For cells being written with a “zero”, the WBL may be HIGH and the WBL may be driven LOW. The coupling between the WBL and the floating gates may drive the gates substantially below VCC. After the WRITE operation, memory cells holding a “zero” may have the floating gates at a voltage substantially below VCC while memory cells holding a “one” may have the floating gate closer to VCC.

The retention time of the memory cells may be governed by leakage of charge from the gate. Because the source/drain regions are both HIGH (i.e., the RSEL and RBL are both HIGH in the rest state), then no channel (or substantially no channel) may exist in the MOSFETs, and channel leakage may be eliminated (or substantially reduced). However, the presence of source drain overlap region leakage may cause the gate to charge to VCC. The cell voltage may be destroyed once the gate charges to VCC.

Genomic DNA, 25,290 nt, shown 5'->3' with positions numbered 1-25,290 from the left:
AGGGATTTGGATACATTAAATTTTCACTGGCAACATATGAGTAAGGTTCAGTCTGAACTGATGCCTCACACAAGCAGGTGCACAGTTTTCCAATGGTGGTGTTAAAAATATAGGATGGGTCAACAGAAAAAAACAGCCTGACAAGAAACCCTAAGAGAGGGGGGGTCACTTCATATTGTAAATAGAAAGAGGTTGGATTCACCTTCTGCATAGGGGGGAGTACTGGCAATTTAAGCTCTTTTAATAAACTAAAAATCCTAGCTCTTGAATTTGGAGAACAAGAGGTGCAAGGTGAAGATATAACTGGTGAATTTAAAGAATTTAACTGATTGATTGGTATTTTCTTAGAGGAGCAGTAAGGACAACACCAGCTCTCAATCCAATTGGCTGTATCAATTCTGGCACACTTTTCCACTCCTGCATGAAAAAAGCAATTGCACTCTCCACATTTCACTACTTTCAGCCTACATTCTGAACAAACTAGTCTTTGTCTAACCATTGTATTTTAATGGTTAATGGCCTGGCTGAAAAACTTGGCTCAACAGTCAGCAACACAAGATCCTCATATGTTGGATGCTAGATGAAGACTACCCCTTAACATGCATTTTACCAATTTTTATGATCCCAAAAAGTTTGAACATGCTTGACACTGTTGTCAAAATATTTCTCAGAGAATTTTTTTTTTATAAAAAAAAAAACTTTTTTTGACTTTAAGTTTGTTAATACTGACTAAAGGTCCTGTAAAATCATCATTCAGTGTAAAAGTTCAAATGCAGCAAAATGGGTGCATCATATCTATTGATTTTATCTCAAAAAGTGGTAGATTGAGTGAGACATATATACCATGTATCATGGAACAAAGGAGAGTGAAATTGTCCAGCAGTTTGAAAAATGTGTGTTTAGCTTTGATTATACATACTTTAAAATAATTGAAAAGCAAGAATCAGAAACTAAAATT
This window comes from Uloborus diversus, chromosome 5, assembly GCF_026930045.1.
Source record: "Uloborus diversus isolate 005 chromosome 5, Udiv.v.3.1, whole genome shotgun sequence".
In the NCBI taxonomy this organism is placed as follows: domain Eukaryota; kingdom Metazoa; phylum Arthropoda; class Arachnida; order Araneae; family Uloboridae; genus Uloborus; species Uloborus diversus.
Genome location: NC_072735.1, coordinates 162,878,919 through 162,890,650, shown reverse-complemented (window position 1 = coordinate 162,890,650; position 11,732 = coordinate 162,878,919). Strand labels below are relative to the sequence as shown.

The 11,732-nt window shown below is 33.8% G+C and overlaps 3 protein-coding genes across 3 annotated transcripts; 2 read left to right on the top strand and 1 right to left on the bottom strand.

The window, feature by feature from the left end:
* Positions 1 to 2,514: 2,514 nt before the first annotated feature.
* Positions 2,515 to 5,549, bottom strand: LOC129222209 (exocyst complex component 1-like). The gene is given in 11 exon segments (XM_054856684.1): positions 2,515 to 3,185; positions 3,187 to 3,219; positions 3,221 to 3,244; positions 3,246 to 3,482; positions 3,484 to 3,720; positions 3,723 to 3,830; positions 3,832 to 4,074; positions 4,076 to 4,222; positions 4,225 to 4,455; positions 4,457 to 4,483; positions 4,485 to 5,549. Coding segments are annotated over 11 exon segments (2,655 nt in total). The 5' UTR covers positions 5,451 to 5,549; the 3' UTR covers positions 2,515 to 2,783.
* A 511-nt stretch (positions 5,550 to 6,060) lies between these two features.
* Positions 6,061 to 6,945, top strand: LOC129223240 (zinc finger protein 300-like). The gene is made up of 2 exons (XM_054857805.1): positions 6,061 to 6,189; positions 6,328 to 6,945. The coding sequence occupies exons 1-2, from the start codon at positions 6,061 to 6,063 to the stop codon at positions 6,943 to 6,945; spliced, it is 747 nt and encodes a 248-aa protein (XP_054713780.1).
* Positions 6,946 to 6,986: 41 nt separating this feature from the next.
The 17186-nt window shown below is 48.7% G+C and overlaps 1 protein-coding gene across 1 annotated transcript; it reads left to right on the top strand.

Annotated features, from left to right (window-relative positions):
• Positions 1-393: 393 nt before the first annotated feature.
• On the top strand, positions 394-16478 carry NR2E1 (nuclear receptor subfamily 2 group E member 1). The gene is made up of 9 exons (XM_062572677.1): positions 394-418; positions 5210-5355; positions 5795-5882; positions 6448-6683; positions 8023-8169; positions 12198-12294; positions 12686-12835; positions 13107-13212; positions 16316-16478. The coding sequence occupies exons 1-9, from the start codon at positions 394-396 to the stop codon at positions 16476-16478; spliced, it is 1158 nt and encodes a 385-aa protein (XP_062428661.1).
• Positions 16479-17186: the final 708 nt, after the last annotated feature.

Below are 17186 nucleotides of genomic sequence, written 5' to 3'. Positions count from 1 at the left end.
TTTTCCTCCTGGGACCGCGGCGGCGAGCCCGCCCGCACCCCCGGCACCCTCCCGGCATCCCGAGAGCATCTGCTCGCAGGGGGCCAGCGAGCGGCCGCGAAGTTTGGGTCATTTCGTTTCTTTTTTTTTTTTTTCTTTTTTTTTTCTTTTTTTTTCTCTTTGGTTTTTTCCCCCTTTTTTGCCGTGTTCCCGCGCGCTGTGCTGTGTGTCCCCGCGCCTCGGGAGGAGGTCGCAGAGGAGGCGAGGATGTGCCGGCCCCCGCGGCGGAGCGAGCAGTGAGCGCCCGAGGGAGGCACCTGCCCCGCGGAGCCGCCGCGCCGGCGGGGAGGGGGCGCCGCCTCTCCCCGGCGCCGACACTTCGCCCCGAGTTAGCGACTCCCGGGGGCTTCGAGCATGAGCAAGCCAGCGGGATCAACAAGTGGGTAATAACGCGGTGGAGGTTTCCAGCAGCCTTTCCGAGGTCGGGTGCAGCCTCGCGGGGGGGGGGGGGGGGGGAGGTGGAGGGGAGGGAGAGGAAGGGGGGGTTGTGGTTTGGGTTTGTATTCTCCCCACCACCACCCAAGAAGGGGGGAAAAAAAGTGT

While the above description relates to an isolated capacitor (such as the coupling bit-line 62 shown in FIG. 3) above the floating gate, other positions of the capacitor may also be within the scope of the present invention. For example, an alternative approach may implement the WBL in a well region within P-MOSFETs.

FIG. 5 shows a floating gate memory cell 150 according to an example embodiment of the present invention. Other embodiments and configurations are also within the scope of the present invention. More specifically, FIG. 5 shows a floating gate memory cell 150 having a source terminal (or source region) 152, a drain terminal (or drain region) 154 and a floating gate terminal (or floating gate) 156. The source terminal 152 may be coupled to a corresponding RSEL and the drain terminal 154 may be coupled to a corresponding BL. In this example embodiment, the WBL may be implemented into an NWELL region 170 of the memory cell 150.